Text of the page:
Maduro also admitted that the idea to create the Constituent Assembly came to him after the PSUV suffered its worst electoral defeat in the 2015 parliamentary election. The result of the election was that for the first time in the chavista era, the National Assembly fell under the control of the opposition.

The president singled out that the day of the opposition victory–December 6 2015–as pivotal in the history of Venezuela, saying:

From that day on I started to think about activating a popular Constituent [Assembly] process, and about waiting for the right time.

Maduro’s comments lend credence to the commonly accepted theory that the Constituent Assembly is nothing but an attempt to ignore the electoral will of the Venezuelan people and bring the country’s legislature back under PSUV control. Just two days ago, the Constituent Assembly granted itself the legislative powers of the National Assembly, essentially neutralizing the opposition-controlled legislature and achieving Maduro’s goal.

On his hopes for the Constituent Assembly, Maduro said:

The Constituent [Assembly] will bring order in justice [sic], institutionalization, the state, the economy (…) it will be my fundamental support so that we can end 2017 at a good level general recovery for society, the country, politics, and peace, which is the most important thing.

Jorge Rodriguez Confronted in Mexico City

Two videos surfaced online today showing an angry Venezuelan confronting Jorge Rodriguez, a high ranking PSUV official, in Mexico City. The videos show the man yelling at Rodriguez about the destruction that he has helped bring to Venezuela.

The confrontation takes place on a street somewhere in the Mexican capital. Rodriguez is accompanied by two youths–presumably his children–and an elderly woman, who is likely one of his relatives.

The video below contains the two individual videos, along with my translation:

Man: Are you going to run away?

Jorge Rodriguez: [Turning around] What’s up?

Man: Are you here to spend all of your money that is soaked in the blood of every Venezuelan?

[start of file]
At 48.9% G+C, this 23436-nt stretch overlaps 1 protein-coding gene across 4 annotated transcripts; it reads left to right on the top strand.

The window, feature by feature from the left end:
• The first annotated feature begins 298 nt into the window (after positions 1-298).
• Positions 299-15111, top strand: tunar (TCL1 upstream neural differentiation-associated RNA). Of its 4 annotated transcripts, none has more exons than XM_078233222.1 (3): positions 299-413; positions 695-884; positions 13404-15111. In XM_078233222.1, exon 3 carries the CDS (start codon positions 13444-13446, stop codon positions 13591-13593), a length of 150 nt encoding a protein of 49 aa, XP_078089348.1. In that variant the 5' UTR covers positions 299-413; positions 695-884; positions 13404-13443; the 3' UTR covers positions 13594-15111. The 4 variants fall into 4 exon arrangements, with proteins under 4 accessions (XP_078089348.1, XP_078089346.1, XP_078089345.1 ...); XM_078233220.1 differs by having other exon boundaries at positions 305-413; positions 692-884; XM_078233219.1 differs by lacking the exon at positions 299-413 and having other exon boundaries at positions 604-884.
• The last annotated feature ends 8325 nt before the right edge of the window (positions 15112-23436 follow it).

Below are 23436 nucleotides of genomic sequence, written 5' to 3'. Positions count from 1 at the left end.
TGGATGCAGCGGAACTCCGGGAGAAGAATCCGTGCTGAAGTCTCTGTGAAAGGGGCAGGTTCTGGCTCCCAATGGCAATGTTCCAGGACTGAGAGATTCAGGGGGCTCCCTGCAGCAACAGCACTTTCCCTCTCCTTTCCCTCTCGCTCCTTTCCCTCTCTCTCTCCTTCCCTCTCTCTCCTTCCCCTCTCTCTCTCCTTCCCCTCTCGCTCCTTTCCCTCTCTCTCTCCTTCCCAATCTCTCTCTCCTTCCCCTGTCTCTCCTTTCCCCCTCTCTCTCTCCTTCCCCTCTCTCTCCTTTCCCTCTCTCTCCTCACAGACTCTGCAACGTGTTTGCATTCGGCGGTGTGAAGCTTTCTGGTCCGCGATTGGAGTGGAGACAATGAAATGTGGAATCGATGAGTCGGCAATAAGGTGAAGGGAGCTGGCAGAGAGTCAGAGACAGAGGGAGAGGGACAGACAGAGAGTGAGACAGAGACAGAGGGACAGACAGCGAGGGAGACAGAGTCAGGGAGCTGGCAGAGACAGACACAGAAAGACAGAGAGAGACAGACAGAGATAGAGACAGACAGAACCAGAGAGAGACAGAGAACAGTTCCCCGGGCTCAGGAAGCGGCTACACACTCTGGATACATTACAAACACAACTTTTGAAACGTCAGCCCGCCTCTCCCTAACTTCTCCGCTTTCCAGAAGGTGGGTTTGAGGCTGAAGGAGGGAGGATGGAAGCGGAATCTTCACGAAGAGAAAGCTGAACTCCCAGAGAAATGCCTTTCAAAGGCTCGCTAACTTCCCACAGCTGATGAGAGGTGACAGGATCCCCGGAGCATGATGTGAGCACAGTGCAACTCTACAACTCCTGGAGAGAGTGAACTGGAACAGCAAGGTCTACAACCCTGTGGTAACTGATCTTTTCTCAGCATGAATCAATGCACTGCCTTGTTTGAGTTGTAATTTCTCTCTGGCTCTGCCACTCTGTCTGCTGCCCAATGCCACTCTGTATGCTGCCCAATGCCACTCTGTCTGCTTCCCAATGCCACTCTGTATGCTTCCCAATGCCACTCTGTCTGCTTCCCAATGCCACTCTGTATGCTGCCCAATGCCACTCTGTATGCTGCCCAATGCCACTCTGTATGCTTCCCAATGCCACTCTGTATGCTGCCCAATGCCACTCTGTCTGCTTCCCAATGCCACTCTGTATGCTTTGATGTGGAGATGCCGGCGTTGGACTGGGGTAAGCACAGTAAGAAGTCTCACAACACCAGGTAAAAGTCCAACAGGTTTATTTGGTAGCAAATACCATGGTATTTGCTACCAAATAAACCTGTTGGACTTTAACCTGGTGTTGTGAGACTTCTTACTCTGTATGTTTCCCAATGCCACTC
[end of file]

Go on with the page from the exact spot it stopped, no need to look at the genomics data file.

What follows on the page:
[Rodriguez tries to take the man’s phone]

Man: No, I’m not going to hit you.

[Video 1 ends, and Video 2 begins]

Man: … in this democratic country, there aren’t any drug traffickers like you? Damn you! [The young man with Rodriguez turns towards the man, as if to fight him] Who are you going to defend? That murderer? You want to steal my cell phone because I’m telling you that you’re using blood-stained money? [Money that belongs to] all of the dead people in Venezuela? You’re a murderer! And wherever you go, we’re going to find you!

Elderly Woman: Shut up, faggot!

Man: I will not shut up! And none of you will be able to rest anywhere in the world! Every one of the Venezuelan dead has people mourning for them, and wherever you go we will be there! What do you think?

Elderly Woman: Nothing. I don’t think anything.

Man: Keep hanging on to your son, because you’re going to have to protect him for the rest of your life! It’s your fault! You’ve stained their name and their future because you’re a murderer! [Unintelligible] a narco-dictatorship!

Elderly Woman: Aren’t you ashamed of yourself?

Man: No, I am not ashamed! The only thing that makes me ashamed is knowing that you and I share the same blood [because they are both Venezuelan] because you’re all murderers! You destroyed a country!

Elderly Woman: It was you and the opposition!

Man: Why is he hiding? Why is he running?  Why did he try to attack me when I recorded him? What is he afraid of?

Elderly Woman: [Unintelligible]

Man: They should be afraid, because they won’t be able to hide anywhere.


Questions/Comments? E-mail me: invenezuelablog@gmail.com

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2 thoughts on “08.20.17: Blood Money

  1. Pingback: 08.28.17: Sicarios | In Venezuela

  2. Pingback: 09.03.17: The Joke | In Venezuela